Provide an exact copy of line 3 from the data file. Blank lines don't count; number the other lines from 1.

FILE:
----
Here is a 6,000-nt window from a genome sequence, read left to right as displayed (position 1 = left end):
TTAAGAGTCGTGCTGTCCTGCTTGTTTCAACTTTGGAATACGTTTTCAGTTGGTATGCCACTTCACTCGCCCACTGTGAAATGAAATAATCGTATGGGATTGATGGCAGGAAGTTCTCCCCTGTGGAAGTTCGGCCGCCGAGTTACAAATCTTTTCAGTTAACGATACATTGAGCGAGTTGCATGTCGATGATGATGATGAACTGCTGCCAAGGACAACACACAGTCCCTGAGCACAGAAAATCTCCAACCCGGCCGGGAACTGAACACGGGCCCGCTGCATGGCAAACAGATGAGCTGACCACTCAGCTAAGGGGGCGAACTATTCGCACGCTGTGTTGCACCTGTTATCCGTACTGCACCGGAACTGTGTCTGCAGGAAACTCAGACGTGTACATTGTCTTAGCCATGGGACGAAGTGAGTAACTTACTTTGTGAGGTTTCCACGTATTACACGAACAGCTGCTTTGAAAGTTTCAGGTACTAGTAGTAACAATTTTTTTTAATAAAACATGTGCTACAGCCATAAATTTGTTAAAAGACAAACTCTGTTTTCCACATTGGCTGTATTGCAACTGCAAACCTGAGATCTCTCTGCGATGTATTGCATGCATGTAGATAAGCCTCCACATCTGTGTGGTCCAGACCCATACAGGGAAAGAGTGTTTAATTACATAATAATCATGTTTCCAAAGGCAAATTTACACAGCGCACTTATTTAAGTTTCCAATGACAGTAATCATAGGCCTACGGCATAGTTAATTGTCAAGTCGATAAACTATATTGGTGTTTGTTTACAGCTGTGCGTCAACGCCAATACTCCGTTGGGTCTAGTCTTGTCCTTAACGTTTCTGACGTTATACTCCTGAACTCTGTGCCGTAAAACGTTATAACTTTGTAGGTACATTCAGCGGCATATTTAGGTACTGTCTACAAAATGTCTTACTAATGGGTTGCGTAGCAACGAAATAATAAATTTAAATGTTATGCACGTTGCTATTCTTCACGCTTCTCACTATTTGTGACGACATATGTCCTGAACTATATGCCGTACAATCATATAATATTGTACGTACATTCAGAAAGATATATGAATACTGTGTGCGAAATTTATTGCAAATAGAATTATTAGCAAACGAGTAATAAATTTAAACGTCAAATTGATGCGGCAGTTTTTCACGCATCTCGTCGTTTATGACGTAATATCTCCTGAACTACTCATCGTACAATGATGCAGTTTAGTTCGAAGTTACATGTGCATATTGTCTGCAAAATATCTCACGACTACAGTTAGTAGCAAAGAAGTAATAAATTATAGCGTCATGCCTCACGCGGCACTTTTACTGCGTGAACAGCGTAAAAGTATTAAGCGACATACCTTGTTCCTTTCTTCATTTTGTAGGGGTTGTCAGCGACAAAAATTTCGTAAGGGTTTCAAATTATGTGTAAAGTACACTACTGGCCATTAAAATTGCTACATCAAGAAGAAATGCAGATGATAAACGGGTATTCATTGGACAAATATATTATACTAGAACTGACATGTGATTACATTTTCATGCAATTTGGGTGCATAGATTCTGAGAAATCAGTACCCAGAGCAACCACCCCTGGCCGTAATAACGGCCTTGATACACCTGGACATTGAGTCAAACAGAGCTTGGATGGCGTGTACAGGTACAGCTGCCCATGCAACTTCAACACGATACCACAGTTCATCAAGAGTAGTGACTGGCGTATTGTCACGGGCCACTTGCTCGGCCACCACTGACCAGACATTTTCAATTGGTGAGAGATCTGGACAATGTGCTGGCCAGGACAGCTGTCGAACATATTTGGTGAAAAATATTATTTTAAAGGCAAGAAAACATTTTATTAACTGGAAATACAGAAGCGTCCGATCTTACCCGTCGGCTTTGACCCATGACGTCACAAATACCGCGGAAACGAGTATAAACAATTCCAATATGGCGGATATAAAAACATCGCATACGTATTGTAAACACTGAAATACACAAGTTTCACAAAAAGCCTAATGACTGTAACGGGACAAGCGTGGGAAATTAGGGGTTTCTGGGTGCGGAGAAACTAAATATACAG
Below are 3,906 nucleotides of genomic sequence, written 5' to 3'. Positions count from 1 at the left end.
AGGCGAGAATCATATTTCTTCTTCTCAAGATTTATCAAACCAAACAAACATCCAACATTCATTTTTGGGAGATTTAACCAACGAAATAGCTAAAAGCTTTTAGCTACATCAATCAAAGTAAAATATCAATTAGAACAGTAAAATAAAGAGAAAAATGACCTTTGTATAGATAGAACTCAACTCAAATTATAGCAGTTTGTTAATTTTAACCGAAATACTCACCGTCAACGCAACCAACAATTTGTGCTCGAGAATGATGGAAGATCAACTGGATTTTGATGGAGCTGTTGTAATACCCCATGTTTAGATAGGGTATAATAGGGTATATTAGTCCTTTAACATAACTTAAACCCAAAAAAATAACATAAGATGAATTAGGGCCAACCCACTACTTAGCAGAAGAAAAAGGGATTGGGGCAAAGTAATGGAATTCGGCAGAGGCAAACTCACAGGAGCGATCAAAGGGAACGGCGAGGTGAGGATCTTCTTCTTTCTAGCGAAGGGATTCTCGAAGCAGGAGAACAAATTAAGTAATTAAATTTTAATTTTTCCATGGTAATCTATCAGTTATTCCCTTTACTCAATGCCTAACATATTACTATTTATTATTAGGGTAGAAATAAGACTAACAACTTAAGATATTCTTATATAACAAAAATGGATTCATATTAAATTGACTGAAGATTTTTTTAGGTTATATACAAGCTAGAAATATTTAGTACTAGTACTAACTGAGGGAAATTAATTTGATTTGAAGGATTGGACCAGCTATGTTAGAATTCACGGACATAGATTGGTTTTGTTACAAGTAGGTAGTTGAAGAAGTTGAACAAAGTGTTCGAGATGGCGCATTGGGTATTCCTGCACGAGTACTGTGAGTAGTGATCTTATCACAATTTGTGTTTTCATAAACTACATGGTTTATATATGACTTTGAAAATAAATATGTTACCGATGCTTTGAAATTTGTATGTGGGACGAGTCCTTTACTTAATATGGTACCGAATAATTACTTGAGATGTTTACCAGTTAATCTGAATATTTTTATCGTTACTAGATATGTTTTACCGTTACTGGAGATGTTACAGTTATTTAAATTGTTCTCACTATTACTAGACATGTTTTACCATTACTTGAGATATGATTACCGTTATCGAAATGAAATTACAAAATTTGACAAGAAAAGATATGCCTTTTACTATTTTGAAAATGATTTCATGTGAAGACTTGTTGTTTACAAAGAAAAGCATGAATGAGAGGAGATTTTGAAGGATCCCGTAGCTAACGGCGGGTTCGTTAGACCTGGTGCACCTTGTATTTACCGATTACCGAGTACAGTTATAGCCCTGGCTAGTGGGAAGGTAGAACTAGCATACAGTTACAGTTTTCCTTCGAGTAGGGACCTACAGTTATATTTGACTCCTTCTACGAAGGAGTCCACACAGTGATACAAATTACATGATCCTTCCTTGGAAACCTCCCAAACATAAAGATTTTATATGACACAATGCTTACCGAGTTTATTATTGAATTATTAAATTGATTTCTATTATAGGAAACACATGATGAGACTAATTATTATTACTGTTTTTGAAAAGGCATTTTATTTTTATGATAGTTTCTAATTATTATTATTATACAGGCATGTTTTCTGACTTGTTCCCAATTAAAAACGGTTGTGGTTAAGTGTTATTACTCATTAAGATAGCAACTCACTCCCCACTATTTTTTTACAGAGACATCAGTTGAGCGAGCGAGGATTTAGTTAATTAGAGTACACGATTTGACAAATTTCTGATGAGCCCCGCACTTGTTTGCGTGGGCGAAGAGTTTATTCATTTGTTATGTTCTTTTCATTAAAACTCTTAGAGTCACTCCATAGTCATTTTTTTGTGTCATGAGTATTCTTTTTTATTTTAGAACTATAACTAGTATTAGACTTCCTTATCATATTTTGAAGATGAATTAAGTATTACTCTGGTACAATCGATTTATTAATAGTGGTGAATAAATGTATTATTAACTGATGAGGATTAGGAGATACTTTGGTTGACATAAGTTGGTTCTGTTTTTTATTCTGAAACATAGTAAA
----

Below are 3,906 nucleotides of genomic sequence, written 5' to 3'. Positions count from 1 at the left end.